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End-to-end encryption just got massive! Whatsapp, the Facebook-owned messaging app, just enabled default encryption mode for all of its 1 billion users, and they seem to love it.

This is huge. Millions of Internet users now suddenly not only talk about encryption but have also started using it in their daily communication. It sounds like a privacy enthusiast’s wildest dream  —  to wake up to a world in which everybody uses encryption, and a solid one at that.

Maybe Facebook will follow? We’ll see.

At the same time, the FBI-Apple battle seems to be over. For now. But what we’ve just witnessed is the first battle of an attrition war for laws and policies targeting better cyber security at the cost of people’s privacy.


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It’s also a story of double standards, where the US government applies different rules based on the size of the company it is fighting.

Apple vs FBIAt one extreme stands Lavabit, the small tech startup whose encrypted email service Edward Snowden used, that, hopeless against the Kafkaesque bureaucracy and governmental supremacy, was forced to shut down back in 2013 after being pressured to surrender its encryption keys to the FBI. At the other we have a tech giant that was – fortunately — approached differently by the state and was able to defend its users’ privacy in the end. This time, the FBI chose not to file the order under seal as it did with Lavabit. It wanted Apple to be in the full spotlight of public opinion. But we can agree that the effect was unexpected.

Snowden described the Apple vs. FBI story as the “most important tech case in a decade.” He also said that the FBI had alternative methods “since the ’90s” that would allow it to access to the information from the phone.

The FBI urged Apple to create a custom operating system, citing an 18th-century law called All Writs Act, that would allow the policing agency to brute-force itself into an iPhone 5C that belonged to a San Bernardino shooter.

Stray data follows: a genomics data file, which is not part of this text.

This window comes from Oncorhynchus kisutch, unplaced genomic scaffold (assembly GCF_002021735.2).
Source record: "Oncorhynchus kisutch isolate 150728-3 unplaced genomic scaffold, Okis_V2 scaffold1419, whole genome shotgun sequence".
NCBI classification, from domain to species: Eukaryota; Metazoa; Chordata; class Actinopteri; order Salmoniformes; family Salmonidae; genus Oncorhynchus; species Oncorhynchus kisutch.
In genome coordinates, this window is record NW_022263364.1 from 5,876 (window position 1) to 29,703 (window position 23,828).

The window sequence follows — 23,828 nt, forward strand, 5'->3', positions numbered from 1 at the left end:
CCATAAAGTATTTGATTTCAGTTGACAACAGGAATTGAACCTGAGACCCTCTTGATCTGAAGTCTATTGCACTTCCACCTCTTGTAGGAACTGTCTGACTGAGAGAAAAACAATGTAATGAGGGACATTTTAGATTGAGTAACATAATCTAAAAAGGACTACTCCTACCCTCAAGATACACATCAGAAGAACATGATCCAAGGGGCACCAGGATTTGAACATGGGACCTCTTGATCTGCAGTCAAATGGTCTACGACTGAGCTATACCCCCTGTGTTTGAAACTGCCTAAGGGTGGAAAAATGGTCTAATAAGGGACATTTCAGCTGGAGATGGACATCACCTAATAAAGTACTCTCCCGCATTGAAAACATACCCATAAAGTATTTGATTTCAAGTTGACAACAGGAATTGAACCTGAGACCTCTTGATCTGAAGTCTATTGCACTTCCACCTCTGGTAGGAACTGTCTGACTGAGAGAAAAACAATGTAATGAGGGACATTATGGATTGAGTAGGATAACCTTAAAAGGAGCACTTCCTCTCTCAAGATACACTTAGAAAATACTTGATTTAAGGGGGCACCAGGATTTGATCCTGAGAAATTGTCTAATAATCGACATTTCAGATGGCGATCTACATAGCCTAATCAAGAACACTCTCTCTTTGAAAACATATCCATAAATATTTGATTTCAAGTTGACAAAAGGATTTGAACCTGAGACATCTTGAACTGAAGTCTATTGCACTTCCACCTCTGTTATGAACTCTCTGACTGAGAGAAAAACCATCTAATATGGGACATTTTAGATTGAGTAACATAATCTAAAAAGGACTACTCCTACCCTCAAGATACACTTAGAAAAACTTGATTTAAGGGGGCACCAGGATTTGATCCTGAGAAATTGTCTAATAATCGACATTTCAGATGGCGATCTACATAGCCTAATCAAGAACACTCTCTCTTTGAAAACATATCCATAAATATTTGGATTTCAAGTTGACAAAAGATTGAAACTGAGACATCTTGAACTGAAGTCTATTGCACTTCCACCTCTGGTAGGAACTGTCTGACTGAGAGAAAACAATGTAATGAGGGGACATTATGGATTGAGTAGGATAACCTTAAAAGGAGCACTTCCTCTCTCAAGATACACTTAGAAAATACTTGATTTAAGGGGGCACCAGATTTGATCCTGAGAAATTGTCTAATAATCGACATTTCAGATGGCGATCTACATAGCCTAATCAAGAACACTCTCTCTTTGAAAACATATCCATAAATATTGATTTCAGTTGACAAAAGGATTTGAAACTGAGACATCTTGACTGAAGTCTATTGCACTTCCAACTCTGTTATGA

The US government dropped its legal case against Apple two months later, claiming it had accessed the San Bernardino shooter’s iPhone without Apple’s help.

The former director of the NSA and ex-chief of the CIA Michael Hayden took an interesting approach in admitting that “America is simply more secure with unbreakable, end to end encryption.”

Why Apple’s encryption case was different from Snowden’s

So, why did Apple’s privacy cause get more support from average, non-tech users than the Snowden revelations? It’s a matter of loyalty and commercial power.

We can all agree that Snowden (a former NSA contractor) is a really smart guy who definitely doesn’t lack heroic traits. When he realized the injustice of what the NSA was doing with people’s personal data and decided to let the world know, it was at the expense of his safety and freedom — he now lives in restrained conditions, in Moscow, under the protection of Putin, not exactly a pillar of democracy.

While Snowden’s story has all the makings of a Hollywood blockbuster, and an award-winning documentary on the story has been already made; people’s reactions to his world surveillance revelations have been, let’s say, anemic.

Freedom fighters along with civil rights NGOs managed to apply some pressure on the American government, changing a few laws such as the Act of Freedom, a bill that was meant to end the NSA program that mass collects phone records of Americans.

But in Apple’s case, the response has been far more powerful. Why? First of all, Apple is almost a religion, and not just in America, but all over the world, from Japan to Romania. It has millions of fans who follow it with cult-like dedication. So when Apple is attacked, people listen and are interested in all the technical details of encryption; nobody even thinks to say “I’ve got nothing to hide.”

Even though we’ve seen David trump Goliath several times during our history, to win the war on privacy you need an army — Apple proved to have exactly that.

Tens of years of brand mastery and customer loyalty strategies confirmed its worth, stopping the authorities from breaking all the iPhones.